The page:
Russia ‘using gas weapon’ to ‘break’ NATO says Mayall
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Gas supplies through the Nord Stream 1 pipeline from Russia to Germany have now been reduced to 20 percent of their level prior to the Russian invasion of Ukraine. With few available alternatives to Russian fossil fuel imports, natural gas prices in Europe soared to a 14-year high in late July. If supplies of Russian gas were cut off entirely, the European Commission fears the Euro area could enter a recession by the end of the year.
Following the invasion of Ukraine on February 24, the EU joined NATO allies in imposing a raft of economic sanctions against Russia, including restrictions on finance, technology, transport and, crucially, energy.
Historically, the EU has imported up to 40 percent of its gas stocks from Russia, primarily through the Nord Stream 1 pipeline.
Russian state-owned energy company Gazprom has a majority stake in the 745-mile pipeline that runs under the Baltic Sea from the coast near St Petersburg to Germany.
Although Russia denies using gas supplies as a retaliatory weapon, the flow to Europe has decreased dramatically since the war began.
In May, Gazprom closed the on-land Yamal gas pipeline, which runs through Belarus and Poland to Germany and other European countries.
Later, in mid-June, gas deliveries through Nord Stream 1 were cut by 75 percent.
Claiming vital maintenance work was needed, Gazprom then shut down the pipeline completely for 10 days in early July.
Only a matter of weeks after re-opening, supplies were halved to 20 percent of normal levels, the company citing technical issues with one of the turbines.
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Last week, the EU renewed its economic sanctions on Russia until January 31, 2023.
After a week of talks, bloc members also agreed to voluntarily reduce gas usage by 15 percent between March and August next year, anticipating a further reaction from the Russian state.
Addressing the European Commission on July 20, president Ursula von der Leyen said: “Russia is blackmailing us. Russia is using energy as a weapon.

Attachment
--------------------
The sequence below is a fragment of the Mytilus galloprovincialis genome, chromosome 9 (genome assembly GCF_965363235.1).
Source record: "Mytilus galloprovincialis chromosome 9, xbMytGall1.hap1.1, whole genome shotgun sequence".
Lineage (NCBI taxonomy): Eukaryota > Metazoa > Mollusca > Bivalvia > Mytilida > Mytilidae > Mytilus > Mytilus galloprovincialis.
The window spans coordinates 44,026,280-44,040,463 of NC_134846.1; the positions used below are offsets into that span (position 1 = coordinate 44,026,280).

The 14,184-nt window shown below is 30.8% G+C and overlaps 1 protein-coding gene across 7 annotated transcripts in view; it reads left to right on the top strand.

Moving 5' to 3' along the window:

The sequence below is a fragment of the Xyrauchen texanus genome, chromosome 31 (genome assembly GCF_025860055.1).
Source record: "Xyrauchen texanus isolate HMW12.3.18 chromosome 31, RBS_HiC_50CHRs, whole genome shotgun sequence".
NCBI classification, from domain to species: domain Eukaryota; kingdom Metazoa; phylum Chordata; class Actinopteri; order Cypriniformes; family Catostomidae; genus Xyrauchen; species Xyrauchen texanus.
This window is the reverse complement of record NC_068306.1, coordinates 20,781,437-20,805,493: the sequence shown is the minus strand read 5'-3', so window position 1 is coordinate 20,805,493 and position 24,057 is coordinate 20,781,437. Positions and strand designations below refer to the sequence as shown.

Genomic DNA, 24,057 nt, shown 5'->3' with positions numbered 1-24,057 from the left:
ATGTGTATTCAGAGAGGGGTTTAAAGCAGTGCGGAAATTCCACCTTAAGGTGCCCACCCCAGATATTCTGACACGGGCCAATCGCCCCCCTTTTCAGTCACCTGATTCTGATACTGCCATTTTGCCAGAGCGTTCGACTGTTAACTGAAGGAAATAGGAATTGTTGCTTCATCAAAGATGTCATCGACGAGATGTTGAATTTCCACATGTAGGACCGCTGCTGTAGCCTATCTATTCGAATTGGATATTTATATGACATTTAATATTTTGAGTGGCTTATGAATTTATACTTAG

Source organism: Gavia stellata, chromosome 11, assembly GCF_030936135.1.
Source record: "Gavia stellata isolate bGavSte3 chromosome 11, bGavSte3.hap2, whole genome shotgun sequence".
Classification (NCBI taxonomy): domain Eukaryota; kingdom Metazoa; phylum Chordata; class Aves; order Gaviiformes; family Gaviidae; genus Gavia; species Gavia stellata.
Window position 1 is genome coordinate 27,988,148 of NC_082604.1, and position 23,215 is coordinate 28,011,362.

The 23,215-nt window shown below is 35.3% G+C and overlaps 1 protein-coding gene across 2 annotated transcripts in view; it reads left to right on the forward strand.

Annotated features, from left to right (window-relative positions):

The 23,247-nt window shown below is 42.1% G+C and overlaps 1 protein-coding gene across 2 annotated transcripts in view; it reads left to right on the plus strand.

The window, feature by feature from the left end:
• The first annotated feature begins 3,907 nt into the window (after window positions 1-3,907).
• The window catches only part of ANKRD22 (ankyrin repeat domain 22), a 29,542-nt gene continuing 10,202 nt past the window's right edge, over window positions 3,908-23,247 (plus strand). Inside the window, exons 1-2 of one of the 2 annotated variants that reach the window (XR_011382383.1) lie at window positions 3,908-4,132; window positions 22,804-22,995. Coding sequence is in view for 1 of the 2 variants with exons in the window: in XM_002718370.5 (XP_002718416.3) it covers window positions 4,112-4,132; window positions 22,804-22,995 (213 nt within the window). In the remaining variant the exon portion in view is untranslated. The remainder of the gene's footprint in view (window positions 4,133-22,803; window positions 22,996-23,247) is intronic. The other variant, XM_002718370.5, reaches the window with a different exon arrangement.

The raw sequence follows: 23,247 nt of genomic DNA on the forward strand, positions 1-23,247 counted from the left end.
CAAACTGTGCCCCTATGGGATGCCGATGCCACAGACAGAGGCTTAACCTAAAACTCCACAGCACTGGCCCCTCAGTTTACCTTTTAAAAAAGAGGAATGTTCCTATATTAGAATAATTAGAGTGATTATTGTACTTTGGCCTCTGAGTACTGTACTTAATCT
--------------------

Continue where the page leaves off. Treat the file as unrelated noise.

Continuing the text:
“Therefore, in any event, whether it is a partial or a major cut-off of Russian gas, or a total cut-off of Russian gas, Europe needs to be ready.”
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The price of natural gas was rising even before the invasion as Russia tightened supply, but has since skyrocketed.
Gas is an essential commodity for the economies of Europe, used in everything from heavy industry to the heating of private homes, and the continent has few alternative options for suppliers.
The day Russia announced its latest supply restriction, wholesale gas prices shot up by 10 percent.
Prices are now 450 percent higher than they were this time last year.
As European firms facing increased costs are forced to put up prices, inflation continues to break 40-year records leaving consumer budgets tighter than ever.
With consumers spending less money on goods and services in the economy, and governments forced to spend billions to guarantee energy supplies, the economic outlook for the Eurozone looks bleak.
Growth figures released by Eurostat, the statistical office of the European Union released last Friday show that in the second quarter of 2022, GDP increased by 0.7 percent in the euro area and by 0.6 percent in the EU, exceeding market expectations.
Speaking at the St Petersburg International Economic Forum in June, President Putin claimed the EU may lose more than £326billion because of its sanctions against Russia.
The European Commission’s Summer 2022 Economic Forecast projects growth of 2.7 percent for the EU economy in 2022, and 1.5 percent in 2023.
However, were Russian gas supplies to shut down completely the institution joined a growing number of economists in warning of a recession in late 2022.
Paolo Gentiloni, Commissioner for Economy said: “In Europe, momentum from the reopening of our economies is set to prop up annual growth in 2022, but for 2023 we have markedly revised down our forecast.
“With the course of the war and the reliability of gas supplies unknown, this forecast is subject to high uncertainty and downside risks.”
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